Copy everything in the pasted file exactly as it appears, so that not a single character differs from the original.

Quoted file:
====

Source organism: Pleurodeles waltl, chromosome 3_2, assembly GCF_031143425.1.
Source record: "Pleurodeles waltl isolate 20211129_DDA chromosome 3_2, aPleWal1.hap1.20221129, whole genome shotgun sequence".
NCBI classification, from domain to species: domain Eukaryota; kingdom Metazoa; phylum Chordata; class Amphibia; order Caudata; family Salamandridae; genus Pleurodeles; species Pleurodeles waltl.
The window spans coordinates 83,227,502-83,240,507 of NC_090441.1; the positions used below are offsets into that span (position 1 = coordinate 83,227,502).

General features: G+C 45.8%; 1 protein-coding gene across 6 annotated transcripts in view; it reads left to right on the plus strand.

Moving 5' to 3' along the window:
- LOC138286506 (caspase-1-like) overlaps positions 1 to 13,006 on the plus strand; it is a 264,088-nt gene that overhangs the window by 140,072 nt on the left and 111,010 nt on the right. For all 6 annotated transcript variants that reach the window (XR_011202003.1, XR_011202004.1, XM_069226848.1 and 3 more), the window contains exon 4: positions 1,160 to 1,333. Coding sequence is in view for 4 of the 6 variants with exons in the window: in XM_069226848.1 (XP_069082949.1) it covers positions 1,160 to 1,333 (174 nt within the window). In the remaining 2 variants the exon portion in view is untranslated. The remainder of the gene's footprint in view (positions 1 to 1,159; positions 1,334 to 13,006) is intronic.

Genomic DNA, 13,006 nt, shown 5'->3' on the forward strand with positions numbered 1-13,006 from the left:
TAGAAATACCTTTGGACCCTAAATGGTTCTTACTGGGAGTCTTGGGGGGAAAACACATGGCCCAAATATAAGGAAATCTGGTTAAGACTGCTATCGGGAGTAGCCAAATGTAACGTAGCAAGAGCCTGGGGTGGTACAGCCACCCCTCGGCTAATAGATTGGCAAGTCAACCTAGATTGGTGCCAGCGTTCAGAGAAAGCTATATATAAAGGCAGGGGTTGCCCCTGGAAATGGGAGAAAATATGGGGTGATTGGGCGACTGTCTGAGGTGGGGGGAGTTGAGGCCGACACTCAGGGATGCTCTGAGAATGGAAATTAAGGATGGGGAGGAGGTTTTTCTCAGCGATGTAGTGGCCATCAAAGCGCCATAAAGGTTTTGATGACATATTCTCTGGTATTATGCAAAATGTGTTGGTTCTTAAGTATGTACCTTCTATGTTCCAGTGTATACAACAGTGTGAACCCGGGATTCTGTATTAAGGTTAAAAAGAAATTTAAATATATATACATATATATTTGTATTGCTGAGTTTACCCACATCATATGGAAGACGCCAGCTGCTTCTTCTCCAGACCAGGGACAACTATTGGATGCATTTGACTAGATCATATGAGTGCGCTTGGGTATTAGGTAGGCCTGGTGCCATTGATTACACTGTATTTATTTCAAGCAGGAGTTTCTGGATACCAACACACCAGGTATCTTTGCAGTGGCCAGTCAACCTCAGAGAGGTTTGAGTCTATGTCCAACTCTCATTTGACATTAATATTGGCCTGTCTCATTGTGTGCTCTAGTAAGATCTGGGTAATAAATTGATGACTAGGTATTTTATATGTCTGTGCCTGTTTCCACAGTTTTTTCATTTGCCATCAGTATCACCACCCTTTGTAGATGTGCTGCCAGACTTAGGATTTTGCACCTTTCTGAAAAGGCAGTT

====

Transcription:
Source organism: Pleurodeles waltl, chromosome 3_2, assembly GCF_031143425.1.
Source record: "Pleurodeles waltl isolate 20211129_DDA chromosome 3_2, aPleWal1.hap1.20221129, whole genome shotgun sequence".
NCBI classification, from domain to species: domain Eukaryota; kingdom Metazoa; phylum Chordata; class Amphibia; order Caudata; family Salamandridae; genus Pleurodeles; species Pleurodeles waltl.
The window spans coordinates 83,227,502-83,240,507 of NC_090441.1; the positions used below are offsets into that span (position 1 = coordinate 83,227,502).

General features: G+C 45.8%; 1 protein-coding gene across 6 annotated transcripts in view; it reads left to right on the plus strand.

Moving 5' to 3' along the window:
- LOC138286506 (caspase-1-like) overlaps positions 1 to 13,006 on the plus strand; it is a 264,088-nt gene that overhangs the window by 140,072 nt on the left and 111,010 nt on the right. For all 6 annotated transcript variants that reach the window (XR_011202003.1, XR_011202004.1, XM_069226848.1 and 3 more), the window contains exon 4: positions 1,160 to 1,333. Coding sequence is in view for 4 of the 6 variants with exons in the window: in XM_069226848.1 (XP_069082949.1) it covers positions 1,160 to 1,333 (174 nt within the window). In the remaining 2 variants the exon portion in view is untranslated. The remainder of the gene's footprint in view (positions 1 to 1,159; positions 1,334 to 13,006) is intronic.

Genomic DNA, 13,006 nt, shown 5'->3' on the forward strand with positions numbered 1-13,006 from the left:
TAGAAATACCTTTGGACCCTAAATGGTTCTTACTGGGAGTCTTGGGGGGAAAACACATGGCCCAAATATAAGGAAATCTGGTTAAGACTGCTATCGGGAGTAGCCAAATGTAACGTAGCAAGAGCCTGGGGTGGTACAGCCACCCCTCGGCTAATAGATTGGCAAGTCAACCTAGATTGGTGCCAGCGTTCAGAGAAAGCTATATATAAAGGCAGGGGTTGCCCCTGGAAATGGGAGAAAATATGGGGTGATTGGGCGACTGTCTGAGGTGGGGGGAGTTGAGGCCGACACTCAGGGATGCTCTGAGAATGGAAATTAAGGATGGGGAGGAGGTTTTTCTCAGCGATGTAGTGGCCATCAAAGCGCCATAAAGGTTTTGATGACATATTCTCTGGTATTATGCAAAATGTGTTGGTTCTTAAGTATGTACCTTCTATGTTCCAGTGTATACAACAGTGTGAACCCGGGATTCTGTATTAAGGTTAAAAAGAAATTTAAATATATATACATATATATTTGTATTGCTGAGTTTACCCACATCATATGGAAGACGCCAGCTGCTTCTTCTCCAGACCAGGGACAACTATTGGATGCATTTGACTAGATCATATGAGTGCGCTTGGGTATTAGGTAGGCCTGGTGCCATTGATTACACTGTATTTATTTCAAGCAGGAGTTTCTGGATACCAACACACCAGGTATCTTTGCAGTGGCCAGTCAACCTCAGAGAGGTTTGAGTCTATGTCCAACTCTCATTTGACATTAATATTGGCCTGTCTCATTGTGTGCTCTAGTAAGATCTGGGTAATAAATTGATGACTAGGTATTTTATATGTCTGTGCCTGTTTCCACAGTTTTTTCATTTGCCATCAGTATCACCACCCTTTGTAGATGTGCTGCCAGACTTAGGATTTTGCACCTTTCTGAAAAGGCAGTT